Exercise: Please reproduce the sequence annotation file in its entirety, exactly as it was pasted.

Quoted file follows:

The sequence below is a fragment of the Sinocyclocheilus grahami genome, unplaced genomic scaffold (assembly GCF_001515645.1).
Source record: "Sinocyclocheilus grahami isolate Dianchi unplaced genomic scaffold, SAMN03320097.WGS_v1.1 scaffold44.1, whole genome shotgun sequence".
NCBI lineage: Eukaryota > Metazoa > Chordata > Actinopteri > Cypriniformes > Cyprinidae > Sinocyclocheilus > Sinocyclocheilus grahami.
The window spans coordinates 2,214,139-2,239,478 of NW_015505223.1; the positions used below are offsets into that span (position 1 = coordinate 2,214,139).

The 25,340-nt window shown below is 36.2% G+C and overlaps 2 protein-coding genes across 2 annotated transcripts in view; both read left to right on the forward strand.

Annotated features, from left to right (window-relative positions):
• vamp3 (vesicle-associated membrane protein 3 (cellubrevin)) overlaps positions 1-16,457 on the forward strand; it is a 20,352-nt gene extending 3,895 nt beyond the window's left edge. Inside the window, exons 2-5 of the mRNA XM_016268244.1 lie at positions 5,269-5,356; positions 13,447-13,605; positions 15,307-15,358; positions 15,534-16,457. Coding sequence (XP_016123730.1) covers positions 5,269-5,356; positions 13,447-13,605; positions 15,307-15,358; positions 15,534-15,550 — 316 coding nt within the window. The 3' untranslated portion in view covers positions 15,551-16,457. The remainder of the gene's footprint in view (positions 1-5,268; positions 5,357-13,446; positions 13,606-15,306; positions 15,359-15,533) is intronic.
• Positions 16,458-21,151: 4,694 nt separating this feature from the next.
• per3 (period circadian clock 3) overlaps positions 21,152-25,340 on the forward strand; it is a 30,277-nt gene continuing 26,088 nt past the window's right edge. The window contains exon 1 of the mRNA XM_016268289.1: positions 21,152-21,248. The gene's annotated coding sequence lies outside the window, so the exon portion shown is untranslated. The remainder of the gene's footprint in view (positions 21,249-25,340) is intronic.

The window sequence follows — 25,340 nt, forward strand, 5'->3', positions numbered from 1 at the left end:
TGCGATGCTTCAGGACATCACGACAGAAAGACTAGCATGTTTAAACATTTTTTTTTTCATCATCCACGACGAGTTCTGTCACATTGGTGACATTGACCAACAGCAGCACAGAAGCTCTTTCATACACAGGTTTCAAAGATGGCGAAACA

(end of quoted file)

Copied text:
The sequence below is a fragment of the Sinocyclocheilus grahami genome, unplaced genomic scaffold (assembly GCF_001515645.1).
Source record: "Sinocyclocheilus grahami isolate Dianchi unplaced genomic scaffold, SAMN03320097.WGS_v1.1 scaffold44.1, whole genome shotgun sequence".
NCBI lineage: Eukaryota > Metazoa > Chordata > Actinopteri > Cypriniformes > Cyprinidae > Sinocyclocheilus > Sinocyclocheilus grahami.
The window spans coordinates 2,214,139-2,239,478 of NW_015505223.1; the positions used below are offsets into that span (position 1 = coordinate 2,214,139).

The 25,340-nt window shown below is 36.2% G+C and overlaps 2 protein-coding genes across 2 annotated transcripts in view; both read left to right on the forward strand.

Annotated features, from left to right (window-relative positions):
• vamp3 (vesicle-associated membrane protein 3 (cellubrevin)) overlaps positions 1-16,457 on the forward strand; it is a 20,352-nt gene extending 3,895 nt beyond the window's left edge. Inside the window, exons 2-5 of the mRNA XM_016268244.1 lie at positions 5,269-5,356; positions 13,447-13,605; positions 15,307-15,358; positions 15,534-16,457. Coding sequence (XP_016123730.1) covers positions 5,269-5,356; positions 13,447-13,605; positions 15,307-15,358; positions 15,534-15,550 — 316 coding nt within the window. The 3' untranslated portion in view covers positions 15,551-16,457. The remainder of the gene's footprint in view (positions 1-5,268; positions 5,357-13,446; positions 13,606-15,306; positions 15,359-15,533) is intronic.
• Positions 16,458-21,151: 4,694 nt separating this feature from the next.
• per3 (period circadian clock 3) overlaps positions 21,152-25,340 on the forward strand; it is a 30,277-nt gene continuing 26,088 nt past the window's right edge. The window contains exon 1 of the mRNA XM_016268289.1: positions 21,152-21,248. The gene's annotated coding sequence lies outside the window, so the exon portion shown is untranslated. The remainder of the gene's footprint in view (positions 21,249-25,340) is intronic.

The window sequence follows — 25,340 nt, forward strand, 5'->3', positions numbered from 1 at the left end:
TGCGATGCTTCAGGACATCACGACAGAAAGACTAGCATGTTTAAACATTTTTTTTTTCATCATCCACGACGAGTTCTGTCACATTGGTGACATTGACCAACAGCAGCACAGAAGCTCTTTCATACACAGGTTTCAAAGATGGCGAAACA